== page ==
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Trade in China: E-commerce policy implementation update

By Natasha Spencer , 19-Dec-2016
Last updated on 19-Dec-2016 at 14:17 GMT2016-12-19T14:17:19Z

E-commerce policy implementation update in China

As China’s Cross-border E-commerce (CBEC) grace period is extended until 2017, we take a look at how China’s policies may impact cosmetic e-commerce purchases.

Chemlinked Cosmetic Portal, which provides insight into regulatory and compliance issues in APAC, announced that Chinese producers will now have until the end of 2017 to obtain a “Customs Clearance of Entry Commodity” (CCEC).

 

Although the extended grace impact reduces the short-term burden on cosmetics companies and aims to limit risk and maximise quality and safety, we look at the impact that China’s Cross-border E-commerce (CBEC) policies are set to have on the country’s cosmetics trade.

 

What is the policy?

 

The Cross-border E-commerce (CBEC) policies, implemented on 8th April 2016, represents a change to the country’s associated tax structure and as such, many goods are subject to an 11.9% tax hike.

 

Traders must also now receive a Customs Clearance of Entry Commodity (CCEC) as part of the new policies implemented by the country.

 

The Chinese Business review reported that cross-border e-commerce trade is predicted to go above RMB6.5 tn (€895 bn) in 2016. However, despite these figures, the government released the Cai Guan Shui [2016] No.18 circulator, which stated that goods imported under the direct shipping model and the bonded warehouse model will be required to pay import taxes with tariffs, import value-added tax (VAT) and consumer tax (where necessary).

 

The outlook

 

Whereas e-commerce trade previously provided consumers with a cost-effective alternative to traditional methods of purchase, this restructure may force companies to no longer offer reductions online, but instead, potentially increase the price of goods.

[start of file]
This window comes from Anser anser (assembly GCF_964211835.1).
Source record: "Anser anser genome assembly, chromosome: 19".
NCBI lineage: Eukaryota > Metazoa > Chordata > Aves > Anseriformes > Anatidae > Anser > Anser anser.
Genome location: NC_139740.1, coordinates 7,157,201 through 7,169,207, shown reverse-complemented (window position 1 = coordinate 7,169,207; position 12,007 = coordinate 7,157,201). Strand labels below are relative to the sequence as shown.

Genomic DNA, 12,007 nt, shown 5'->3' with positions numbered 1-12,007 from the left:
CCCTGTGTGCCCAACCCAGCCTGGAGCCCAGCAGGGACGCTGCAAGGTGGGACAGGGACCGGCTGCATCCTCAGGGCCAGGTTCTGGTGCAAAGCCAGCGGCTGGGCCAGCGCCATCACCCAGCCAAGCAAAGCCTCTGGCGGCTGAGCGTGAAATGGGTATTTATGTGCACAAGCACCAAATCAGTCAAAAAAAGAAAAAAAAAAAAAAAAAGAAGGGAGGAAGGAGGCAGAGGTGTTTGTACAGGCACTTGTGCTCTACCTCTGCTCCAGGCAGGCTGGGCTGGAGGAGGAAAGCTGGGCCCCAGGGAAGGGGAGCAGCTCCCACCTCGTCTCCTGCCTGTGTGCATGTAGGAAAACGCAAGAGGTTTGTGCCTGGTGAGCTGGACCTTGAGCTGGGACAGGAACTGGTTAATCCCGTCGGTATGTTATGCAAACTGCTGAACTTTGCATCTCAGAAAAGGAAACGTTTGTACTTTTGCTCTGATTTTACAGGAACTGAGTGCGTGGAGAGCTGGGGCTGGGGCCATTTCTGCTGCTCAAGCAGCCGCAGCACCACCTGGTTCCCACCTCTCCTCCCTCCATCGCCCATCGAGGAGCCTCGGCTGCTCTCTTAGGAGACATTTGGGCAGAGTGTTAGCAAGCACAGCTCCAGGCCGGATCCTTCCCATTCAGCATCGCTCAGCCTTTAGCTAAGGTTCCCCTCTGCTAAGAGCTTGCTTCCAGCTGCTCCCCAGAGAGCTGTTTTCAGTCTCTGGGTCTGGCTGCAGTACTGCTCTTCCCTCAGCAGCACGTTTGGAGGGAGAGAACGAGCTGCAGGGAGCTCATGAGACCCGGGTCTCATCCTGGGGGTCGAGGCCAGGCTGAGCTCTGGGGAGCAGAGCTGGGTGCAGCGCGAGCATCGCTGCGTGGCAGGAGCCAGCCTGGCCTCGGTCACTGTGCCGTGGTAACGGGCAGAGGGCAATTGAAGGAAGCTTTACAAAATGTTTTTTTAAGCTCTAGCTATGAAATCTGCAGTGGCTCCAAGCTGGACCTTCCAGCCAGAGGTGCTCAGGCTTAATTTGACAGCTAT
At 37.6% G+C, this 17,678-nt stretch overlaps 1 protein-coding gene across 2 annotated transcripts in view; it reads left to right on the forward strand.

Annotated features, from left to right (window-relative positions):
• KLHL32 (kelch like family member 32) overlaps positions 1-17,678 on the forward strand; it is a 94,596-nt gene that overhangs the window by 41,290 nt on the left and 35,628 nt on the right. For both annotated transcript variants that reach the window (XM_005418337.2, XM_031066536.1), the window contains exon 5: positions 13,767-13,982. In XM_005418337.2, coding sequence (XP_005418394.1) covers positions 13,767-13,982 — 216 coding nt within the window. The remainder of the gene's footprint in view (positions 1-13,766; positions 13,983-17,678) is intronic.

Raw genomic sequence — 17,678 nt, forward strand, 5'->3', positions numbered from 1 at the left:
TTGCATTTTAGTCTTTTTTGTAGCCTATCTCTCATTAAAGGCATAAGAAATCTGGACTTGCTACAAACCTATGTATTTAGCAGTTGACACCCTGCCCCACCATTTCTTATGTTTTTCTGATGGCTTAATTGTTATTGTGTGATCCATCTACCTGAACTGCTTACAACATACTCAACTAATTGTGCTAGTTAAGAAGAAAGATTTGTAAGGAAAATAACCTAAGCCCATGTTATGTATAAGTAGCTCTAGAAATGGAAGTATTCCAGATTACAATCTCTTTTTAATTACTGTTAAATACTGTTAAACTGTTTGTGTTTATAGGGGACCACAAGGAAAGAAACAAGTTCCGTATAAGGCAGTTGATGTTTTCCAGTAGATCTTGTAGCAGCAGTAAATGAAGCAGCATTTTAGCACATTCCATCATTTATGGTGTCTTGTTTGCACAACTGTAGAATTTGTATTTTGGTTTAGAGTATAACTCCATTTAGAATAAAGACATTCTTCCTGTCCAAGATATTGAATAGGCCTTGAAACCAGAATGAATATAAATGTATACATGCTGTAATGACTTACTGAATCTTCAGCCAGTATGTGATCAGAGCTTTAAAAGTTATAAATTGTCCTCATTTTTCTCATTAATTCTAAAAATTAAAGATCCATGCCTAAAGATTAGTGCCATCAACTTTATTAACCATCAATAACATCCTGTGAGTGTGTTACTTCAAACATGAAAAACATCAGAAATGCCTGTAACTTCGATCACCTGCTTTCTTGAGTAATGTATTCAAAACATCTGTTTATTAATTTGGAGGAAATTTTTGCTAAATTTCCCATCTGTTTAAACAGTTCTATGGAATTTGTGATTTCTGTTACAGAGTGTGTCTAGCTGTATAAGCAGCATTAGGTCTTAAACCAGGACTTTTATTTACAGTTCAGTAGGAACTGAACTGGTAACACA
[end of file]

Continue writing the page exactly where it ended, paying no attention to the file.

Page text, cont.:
“Since the new CBEC policies, 70% of CBEC companies have collapsed. I guess this is why the government delays the implementation date,” added Sun Hanwu, chairman of Sunsult Investment.  

 

In 2016, domestic players and SMEs have struggled to obtain finance due to these changes and therefore, continues to have significant implications for the cosmetics industry going forward.

 

Despite the unstable marketplace in China, the country’s Ministry of Commerce (MOC) announced it would extend the grace period given to consumers from 11th May 2017 to the end of next year.  

 

Until then, cosmetics can still be improved under editing CBEC provisions without having to gain approval from the China Food and Drug Administration (CFDA).

 

“In addition to the extension of [the] grace period, I think other favourable policies could be released in the middle of next year,” said Gu Junlin, CEO of 55 HAITAO. “For example, I think we may see an increase in the limit of single orders or personal annual purchasing limits.”

 

At the end of 2017, once the grace period ends, cross-border e-commerce trade will have to meet the same regulations and product standard requirements as traditional trade.

 

China's State Council created new cross-border e-commerce zones in 2015 to reduce issues clearing customs, settling exchanges and reimbursing taxes.

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